Policy Driven Continuous Software Intellectual Property Management

Richard Mayer (Protecode Inc.)

Industry Vertical · Long Talk
Tuesday, 13:30, 50 minutes | Room 207 | Download in iCal Format


Richard Mayer

There is tremendous value added when a company develops its software safely with respect to intellectual property. These are exciting times in open source, but the already impressive growth and adoption rates could be even further increased by simplifying software IP issues in the development process. Eclipse and open source success has also amplified the challenges: How does a developer, project leader or development manager keep track of the variety of licenses and the potential compatibility issues.

In this talk we will discuss traditional approaches to identifying and publicly comparing external content and maximizing the results. In addition, annotation by cross referencing can further reduce the unknown content. But external content is not just open source: Commercial and other proprietary software must also be considered. Up until recently, this process has been manual, complex and expensive. Challenges arise in how to share the effort across organizational boundaries and how to make the process scalable. Early detection is critical to minimize the cost impact of delays dealing with problems – eliminating duplicated effort and project delays. IP management should be an integral part of the entire development process. Furthermore, IP contamination is mostly unintentional and the development community needs a simple and stress free solution that lets everyone focus and get on with normal day to day activities.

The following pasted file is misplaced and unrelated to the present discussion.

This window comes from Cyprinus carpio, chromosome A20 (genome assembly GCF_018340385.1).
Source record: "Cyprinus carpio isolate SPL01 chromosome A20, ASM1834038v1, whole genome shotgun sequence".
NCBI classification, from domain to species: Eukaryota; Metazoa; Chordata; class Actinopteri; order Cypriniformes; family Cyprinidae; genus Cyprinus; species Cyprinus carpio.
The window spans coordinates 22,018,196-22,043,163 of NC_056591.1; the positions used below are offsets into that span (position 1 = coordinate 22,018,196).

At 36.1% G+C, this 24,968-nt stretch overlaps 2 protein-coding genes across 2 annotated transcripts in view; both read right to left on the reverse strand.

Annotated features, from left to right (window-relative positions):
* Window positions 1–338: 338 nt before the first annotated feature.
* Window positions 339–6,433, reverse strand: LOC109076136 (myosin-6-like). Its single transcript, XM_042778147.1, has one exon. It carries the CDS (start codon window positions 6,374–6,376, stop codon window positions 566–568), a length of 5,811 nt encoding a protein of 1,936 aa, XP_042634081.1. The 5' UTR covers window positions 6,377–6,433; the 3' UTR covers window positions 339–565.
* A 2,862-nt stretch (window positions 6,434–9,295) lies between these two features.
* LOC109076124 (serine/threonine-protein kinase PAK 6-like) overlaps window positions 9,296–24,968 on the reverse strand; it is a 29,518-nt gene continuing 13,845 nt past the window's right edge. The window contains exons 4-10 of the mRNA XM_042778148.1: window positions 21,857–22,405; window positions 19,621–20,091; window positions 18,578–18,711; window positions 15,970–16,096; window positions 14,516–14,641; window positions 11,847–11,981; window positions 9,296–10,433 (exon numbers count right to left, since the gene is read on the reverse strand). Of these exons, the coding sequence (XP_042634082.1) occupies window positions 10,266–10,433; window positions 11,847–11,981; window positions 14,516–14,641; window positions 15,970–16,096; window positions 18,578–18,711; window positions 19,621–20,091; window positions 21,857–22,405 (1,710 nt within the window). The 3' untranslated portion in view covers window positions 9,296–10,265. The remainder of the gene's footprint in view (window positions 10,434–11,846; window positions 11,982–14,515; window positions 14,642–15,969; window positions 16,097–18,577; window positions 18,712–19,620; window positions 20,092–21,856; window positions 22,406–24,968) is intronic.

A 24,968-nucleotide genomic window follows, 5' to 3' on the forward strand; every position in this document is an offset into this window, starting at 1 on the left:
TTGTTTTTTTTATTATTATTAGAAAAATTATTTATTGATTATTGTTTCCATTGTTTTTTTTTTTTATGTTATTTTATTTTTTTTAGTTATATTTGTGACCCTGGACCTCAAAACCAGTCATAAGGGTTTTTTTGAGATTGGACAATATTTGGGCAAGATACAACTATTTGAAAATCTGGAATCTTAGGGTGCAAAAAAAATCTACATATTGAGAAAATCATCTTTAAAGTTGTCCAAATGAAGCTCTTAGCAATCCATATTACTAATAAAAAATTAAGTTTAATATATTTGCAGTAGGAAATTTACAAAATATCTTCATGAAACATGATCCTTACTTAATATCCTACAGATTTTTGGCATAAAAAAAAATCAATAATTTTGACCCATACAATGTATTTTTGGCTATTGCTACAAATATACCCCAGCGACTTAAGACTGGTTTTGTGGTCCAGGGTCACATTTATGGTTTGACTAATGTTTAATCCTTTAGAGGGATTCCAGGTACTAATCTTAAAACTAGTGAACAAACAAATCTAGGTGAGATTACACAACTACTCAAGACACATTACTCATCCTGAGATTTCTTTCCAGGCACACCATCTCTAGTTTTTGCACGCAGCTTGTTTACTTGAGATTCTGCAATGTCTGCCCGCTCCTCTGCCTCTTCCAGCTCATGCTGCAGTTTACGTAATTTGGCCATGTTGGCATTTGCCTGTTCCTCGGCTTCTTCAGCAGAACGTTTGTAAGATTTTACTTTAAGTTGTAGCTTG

The best way to start is with a clear IP policy. Open source use can be convenient and encouraged or on the other hand, against the business strategy. Even if it is encouraged, the new and evolving licenses, variants and compatibilities are almost mind numbing. But how does an enterprise ensure that everyone understands and is following the policies? Why do developers have to interact with lawyers? If developers could be freed from the FUD impacts of using open source, the adoption rate could grow even faster. Software pedigrees could simplify open source contribution as well as making collaborative developments easier to manage while establishing ownership, authorship and licensure. This talk will finish by explaining how to free developers from lawyers by continually and automatically managing software IP:

Richard deals with software intellectual property issues of software companies as Vice President of Marketing for Protecode. With over 20 years experience in datacom and optical networks in both startup and large corporate environments he offers a breadth of experience and understanding of customer and technology challenges in the telecommunications and IT sectors. Prior to joining Protecode, Richard led and successfully turned around a business unit at JDSU. He began his career at Nortel where he held increasingly senior roles in marketing, product management and sales including a 5 year international posting. Richard has a degree in Computer Systems Engineering from Carleton University in Ottawa, Canada.

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